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On religious fanaticism
Posted By Obadiah Shoher On February 19, 2013 @ 9:13 am In correspondence | No Comments
You seem to assume three things:
- that religious people are mostly fanatics,
- that fanaticism is inherently bad,
- that the alternative—secular leftism—is not fanatical.
You can easily see that none of the above assumptions comes close to truth.
Many religious people are quiet people and good neighbors. Monotheism is inherently intolerant, but that intolerance is hardly important in practice.
Fanaticism is a charged word. How about, “motivation”? Or, “people with a strong sense of values”? Weren’t the Americans fanatical when they fought the Nazis over a very abstract thing, freedom?
The secular left fanatically adheres to many dogmas which are less defensible than aboriginal theology. Democracy, especially democracy for all nations, is one such dogma. Democracy was meant to be a system for governing daily affairs (not even the core values) of small culturally homogenous and affluent city-states, not huge heterogeneous countries. The Bible flatly argues against democracy when it prohibits following the majority to evil.
Religious people are prone to violence? How many soldiers in WWII, Vietnam, or Iraq were religious? People are naturally violent, and violence drips through many lines, but religious violence is nothing compared to that of secular regimes.
You suggest that the religious people are unable to compromise. Is compromising inherently good? You compromised in WWI but not in WWII. You compromised on gay marriage, and what possibly prevents you from legalizing polygamy and zoophilia?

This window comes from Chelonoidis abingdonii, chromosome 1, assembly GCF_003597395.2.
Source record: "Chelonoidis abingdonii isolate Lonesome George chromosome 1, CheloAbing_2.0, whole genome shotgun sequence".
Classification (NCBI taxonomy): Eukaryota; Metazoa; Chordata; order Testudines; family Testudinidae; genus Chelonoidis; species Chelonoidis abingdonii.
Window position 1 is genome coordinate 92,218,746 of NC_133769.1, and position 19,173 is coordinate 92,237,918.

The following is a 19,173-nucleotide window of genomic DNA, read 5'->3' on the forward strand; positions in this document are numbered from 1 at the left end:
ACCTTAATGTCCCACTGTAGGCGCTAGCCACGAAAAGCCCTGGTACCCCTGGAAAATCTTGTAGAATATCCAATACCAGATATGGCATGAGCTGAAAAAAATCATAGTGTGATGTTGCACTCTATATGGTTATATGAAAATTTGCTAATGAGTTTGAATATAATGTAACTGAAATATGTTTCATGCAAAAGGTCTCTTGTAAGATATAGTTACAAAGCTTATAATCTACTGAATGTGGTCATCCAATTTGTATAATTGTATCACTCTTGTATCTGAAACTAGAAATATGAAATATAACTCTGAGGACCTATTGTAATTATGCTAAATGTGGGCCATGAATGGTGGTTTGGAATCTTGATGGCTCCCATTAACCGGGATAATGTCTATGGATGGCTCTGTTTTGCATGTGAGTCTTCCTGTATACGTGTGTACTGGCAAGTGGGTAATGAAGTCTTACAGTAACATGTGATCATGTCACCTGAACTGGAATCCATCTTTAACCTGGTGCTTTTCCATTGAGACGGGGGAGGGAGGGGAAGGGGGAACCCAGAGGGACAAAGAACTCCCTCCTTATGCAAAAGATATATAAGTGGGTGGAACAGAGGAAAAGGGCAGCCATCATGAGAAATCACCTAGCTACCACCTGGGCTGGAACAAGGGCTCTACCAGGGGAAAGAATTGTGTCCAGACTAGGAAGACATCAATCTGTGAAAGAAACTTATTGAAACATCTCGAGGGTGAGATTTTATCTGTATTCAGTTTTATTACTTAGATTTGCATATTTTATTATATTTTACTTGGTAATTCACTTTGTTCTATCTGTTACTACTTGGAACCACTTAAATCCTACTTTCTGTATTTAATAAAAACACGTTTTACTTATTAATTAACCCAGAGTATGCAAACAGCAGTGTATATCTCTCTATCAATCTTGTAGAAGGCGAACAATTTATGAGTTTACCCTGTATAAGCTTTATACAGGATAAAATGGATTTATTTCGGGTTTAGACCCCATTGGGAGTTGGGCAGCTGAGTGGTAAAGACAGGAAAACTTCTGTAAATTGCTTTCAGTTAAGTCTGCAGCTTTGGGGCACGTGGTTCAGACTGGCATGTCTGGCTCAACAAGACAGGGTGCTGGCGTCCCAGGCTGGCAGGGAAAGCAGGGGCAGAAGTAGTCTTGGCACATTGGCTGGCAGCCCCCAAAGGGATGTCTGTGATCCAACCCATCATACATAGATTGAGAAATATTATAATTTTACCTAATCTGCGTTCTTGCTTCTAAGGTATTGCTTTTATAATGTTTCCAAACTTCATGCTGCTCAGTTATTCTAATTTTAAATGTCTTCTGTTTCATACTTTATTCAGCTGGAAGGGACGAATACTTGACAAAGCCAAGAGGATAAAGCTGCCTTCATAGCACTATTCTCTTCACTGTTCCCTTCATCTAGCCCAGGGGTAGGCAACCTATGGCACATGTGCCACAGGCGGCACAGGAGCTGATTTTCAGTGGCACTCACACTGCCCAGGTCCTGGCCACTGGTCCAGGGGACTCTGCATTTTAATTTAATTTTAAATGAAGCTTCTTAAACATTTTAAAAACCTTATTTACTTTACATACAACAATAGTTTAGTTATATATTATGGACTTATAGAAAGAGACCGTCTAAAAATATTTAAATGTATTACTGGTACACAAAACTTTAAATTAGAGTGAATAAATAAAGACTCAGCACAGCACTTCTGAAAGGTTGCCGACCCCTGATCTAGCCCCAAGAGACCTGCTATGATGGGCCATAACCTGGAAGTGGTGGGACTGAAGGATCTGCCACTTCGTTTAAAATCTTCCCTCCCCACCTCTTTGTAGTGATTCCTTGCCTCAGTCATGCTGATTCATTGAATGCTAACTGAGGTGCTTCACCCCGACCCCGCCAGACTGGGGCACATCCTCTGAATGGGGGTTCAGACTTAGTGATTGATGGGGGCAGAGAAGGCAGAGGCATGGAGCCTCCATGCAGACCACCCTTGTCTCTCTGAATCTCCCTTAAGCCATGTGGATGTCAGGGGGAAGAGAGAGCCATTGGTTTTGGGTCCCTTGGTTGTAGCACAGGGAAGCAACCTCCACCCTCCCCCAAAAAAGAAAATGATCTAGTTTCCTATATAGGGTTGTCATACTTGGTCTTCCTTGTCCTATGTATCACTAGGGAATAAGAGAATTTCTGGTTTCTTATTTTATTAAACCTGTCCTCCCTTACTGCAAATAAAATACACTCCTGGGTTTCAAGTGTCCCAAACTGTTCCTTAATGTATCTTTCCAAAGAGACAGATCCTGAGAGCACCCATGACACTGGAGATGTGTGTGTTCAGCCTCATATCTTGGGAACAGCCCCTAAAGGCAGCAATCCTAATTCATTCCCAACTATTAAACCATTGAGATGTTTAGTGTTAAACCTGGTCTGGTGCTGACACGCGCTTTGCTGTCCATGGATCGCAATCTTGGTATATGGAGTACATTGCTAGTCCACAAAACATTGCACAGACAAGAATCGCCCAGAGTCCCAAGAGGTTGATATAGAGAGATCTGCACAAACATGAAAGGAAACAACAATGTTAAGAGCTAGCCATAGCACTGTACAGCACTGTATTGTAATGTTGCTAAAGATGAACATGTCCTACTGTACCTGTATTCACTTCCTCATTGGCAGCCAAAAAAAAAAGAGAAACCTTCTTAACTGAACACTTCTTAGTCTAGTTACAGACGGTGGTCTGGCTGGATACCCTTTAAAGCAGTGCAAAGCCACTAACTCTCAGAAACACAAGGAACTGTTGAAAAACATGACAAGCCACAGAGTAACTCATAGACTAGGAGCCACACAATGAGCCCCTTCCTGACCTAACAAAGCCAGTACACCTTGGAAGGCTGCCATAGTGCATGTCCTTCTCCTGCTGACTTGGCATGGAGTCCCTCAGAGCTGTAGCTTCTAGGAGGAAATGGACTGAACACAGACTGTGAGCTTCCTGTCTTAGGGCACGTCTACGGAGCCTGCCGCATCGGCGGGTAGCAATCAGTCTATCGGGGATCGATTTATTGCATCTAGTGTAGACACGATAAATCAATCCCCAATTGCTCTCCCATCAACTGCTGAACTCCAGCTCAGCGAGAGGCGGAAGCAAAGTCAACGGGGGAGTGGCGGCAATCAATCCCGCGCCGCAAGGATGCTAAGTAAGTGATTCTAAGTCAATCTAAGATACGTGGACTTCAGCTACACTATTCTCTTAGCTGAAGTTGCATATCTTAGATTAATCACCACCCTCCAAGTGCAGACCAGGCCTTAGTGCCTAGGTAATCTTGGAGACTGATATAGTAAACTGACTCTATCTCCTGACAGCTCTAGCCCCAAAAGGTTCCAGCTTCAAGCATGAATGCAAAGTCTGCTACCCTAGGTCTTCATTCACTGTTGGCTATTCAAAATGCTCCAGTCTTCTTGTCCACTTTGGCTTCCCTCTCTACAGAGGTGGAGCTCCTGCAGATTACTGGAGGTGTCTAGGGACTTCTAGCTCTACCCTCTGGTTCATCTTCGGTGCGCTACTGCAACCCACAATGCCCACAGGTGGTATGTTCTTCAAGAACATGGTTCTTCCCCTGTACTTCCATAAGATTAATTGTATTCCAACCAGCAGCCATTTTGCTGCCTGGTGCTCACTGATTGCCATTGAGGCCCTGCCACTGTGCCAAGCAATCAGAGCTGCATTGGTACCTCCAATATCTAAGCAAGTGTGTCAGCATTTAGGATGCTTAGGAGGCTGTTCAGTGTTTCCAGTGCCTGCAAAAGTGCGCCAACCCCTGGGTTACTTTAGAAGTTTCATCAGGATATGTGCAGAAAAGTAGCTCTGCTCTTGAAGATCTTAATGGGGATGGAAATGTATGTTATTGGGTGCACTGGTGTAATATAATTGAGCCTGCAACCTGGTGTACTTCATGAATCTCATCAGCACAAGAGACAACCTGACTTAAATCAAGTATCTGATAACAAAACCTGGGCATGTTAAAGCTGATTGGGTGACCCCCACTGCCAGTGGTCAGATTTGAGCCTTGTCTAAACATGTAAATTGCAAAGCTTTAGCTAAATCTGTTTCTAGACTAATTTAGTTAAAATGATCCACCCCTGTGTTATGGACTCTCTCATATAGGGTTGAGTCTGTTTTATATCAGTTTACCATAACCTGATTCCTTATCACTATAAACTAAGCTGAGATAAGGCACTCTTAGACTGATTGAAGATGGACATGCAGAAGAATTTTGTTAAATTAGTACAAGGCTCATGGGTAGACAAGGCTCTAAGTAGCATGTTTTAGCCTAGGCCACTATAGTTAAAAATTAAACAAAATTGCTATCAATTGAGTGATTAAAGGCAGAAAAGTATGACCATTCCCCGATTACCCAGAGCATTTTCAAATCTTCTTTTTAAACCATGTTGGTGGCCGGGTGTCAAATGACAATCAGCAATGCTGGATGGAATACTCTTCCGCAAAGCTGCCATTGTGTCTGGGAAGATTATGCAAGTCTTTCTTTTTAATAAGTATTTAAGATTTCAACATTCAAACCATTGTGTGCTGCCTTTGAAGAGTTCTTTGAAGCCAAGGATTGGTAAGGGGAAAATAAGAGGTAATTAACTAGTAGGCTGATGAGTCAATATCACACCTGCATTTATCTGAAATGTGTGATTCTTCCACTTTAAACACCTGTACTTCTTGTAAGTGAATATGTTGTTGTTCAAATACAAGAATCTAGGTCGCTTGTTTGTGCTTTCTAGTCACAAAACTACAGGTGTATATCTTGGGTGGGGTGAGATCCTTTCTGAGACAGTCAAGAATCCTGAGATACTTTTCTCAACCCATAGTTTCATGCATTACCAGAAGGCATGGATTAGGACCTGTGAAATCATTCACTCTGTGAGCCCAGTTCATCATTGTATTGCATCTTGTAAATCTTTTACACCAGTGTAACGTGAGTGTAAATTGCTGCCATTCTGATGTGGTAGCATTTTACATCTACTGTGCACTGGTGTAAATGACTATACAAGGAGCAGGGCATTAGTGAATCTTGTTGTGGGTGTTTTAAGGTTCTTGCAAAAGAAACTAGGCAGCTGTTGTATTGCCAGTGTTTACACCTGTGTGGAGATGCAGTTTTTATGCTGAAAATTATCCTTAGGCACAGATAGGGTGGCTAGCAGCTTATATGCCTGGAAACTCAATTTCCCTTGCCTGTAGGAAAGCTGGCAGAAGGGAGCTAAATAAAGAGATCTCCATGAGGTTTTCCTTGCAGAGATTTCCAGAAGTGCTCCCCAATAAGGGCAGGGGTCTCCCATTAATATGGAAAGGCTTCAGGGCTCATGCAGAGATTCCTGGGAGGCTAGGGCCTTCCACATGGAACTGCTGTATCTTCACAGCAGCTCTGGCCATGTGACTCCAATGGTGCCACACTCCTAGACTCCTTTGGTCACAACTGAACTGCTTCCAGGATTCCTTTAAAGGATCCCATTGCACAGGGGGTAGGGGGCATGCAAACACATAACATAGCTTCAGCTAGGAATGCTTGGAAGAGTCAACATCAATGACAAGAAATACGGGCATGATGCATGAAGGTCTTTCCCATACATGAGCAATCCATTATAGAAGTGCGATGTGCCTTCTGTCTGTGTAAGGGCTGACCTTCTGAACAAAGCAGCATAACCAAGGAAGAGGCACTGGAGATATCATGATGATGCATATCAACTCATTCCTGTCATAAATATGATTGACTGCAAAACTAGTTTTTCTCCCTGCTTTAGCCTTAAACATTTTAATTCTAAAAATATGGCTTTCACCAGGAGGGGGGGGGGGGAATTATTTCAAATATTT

On other hand, religious people compromise a lot. Religious Jews of the second century peacefully coexisted with Jewish Christians. Modern Orthodox rabbis have accommodated Christian icon worship in Israel. Jewish religious law is, in fact, very flexible, and we can see how the rabbis, for better or for worse, bent the commandments to practice. Rabbis don’t press for the extreme goal of establishing the Land of Israel from the Nile to Euphrates. If there’s one complaint to be made against the rabbis, it is that they are actually on the left. They want to look respectable with sponsors and secular friends, and are thus moderate. Most rabbis criticize zealous Jewish nationalists, and argue for modernity, democracy, and tolerance at the expense of the commandments. On other hand, only about half of the most radical right are religious. Right and religious are not the same, or even significantly correlated.
I agree with you that not a great difference, in practical terms, exists between Jewish and Muslim radicals. I respect Muslim radicals, however, as courageous fighters.
When you speak of the left, you apparently mean secular Zionists rather than the corrupt and morally decomposed socialist crowd which absurdly calls for collaboration with the enemy. Whig liberals stood for and fought for their values. Zhabotinsky, a Zionist par excellence, was secular, yet he is considered ultra-right. There’s confusion about the terms.
Religious wars are not wars for nothing. Few wars in recent history were economically motivated, and still fewer wars throughout history were economically viable.
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